I’ve heard that one shouldn’t use the same brand of toothpaste for an extended period of time as it may not destroy all kinds of bacteria in the mouth. Is this true?

All toothpastes basically contain the same ingredients. It is just a marketing ploy that some toothpastes contain special ingredients that can solve all your dental problems. You need not change your toothpaste unless you are using a whitening toothpaste, as prolonged use of this can damage your teeth. If you’ve been using a medicated toothpaste for a long time, it would be good to consult a dentist to treat the underlying cause rather than continuing using these toothpastes, as this would only control the symptom but not cure the problem. Remember that it’s not the toothpaste that is most important – it’s your brushing style that’s critical to maintaining good oral hygiene. Use only a pea-sized amount of toothpaste and brush your teeth at least twice a day.

I had a root canal treated tooth but my dentist says it has got re-infected. How is that possible?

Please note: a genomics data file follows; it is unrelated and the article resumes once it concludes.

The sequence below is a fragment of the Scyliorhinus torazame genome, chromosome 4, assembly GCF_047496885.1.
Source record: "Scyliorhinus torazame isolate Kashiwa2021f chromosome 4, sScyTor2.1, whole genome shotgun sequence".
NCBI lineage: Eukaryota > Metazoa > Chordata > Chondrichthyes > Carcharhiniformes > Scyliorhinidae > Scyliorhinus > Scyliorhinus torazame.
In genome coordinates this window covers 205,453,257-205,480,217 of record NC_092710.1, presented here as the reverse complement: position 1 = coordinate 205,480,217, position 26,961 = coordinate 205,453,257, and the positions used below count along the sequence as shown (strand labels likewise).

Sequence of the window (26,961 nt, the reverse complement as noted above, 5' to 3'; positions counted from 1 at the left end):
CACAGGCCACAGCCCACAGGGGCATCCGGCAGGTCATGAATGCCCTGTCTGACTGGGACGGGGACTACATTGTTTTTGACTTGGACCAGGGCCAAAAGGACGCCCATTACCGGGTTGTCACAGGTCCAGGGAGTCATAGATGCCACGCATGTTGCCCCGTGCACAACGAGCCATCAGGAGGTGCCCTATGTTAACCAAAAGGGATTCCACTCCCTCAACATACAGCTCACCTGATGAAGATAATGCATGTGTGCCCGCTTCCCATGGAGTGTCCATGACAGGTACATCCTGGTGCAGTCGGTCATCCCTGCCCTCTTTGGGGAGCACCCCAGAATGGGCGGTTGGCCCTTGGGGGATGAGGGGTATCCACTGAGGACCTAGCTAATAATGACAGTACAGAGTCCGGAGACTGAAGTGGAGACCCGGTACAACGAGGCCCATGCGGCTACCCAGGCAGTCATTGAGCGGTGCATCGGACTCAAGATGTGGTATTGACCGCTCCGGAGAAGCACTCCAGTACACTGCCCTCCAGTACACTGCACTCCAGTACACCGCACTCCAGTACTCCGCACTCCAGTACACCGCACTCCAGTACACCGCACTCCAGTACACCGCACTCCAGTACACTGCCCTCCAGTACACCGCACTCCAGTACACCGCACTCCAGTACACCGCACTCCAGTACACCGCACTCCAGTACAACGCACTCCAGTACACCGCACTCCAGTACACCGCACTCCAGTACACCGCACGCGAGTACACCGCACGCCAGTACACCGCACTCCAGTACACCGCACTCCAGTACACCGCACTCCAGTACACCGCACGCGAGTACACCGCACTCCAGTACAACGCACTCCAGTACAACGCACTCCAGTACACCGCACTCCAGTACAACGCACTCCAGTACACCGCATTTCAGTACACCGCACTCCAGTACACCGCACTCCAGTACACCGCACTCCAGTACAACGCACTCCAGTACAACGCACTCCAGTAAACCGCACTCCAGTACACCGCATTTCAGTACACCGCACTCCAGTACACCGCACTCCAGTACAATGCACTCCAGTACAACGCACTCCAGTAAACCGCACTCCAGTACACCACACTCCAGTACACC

The reasons are multiple: Firstly and most commonly – missed nerve tissue. Sometimes the nerve and dead tissue was not completely or thoroughly removed. It could be because the canals were not instrumented and filed down wide enough or long enough, or the solvent liquids haven’t been left in long enough. If canals are not prepared to an adequate size, the disinfectant solutions cannot reach all the areas of the nerve tissue and bacteria can live n in these areas and slowly reinfect. Sometimes an entire canal is missed because it did not get spotted during the initial checkup. Remember that the opening of the nerve canals can be as thin as 50 microns. It happens a lot less now because of better lighting, the use of magnification and microscopes and 3D CBCT scanning. Second, cement or filling breakdown. All cements have a life. Over a period, they breakdown and dissolve and can allow a passage for bacteria to re-enter the root canal system and cause a re-infection. Third, separated or broken instruments in the canal. Unfortunately, this happens in the best hands also occasionally. The newer generation of files which are used to clean the canals are a lot more flexible than the older generation but are also more prone to breakage. Not every broken file will cause a problem though. Frequently they can be bypassed or removed, and all is good. But occasionally both these options won’t work and a tooth might need to be removed as a last resort.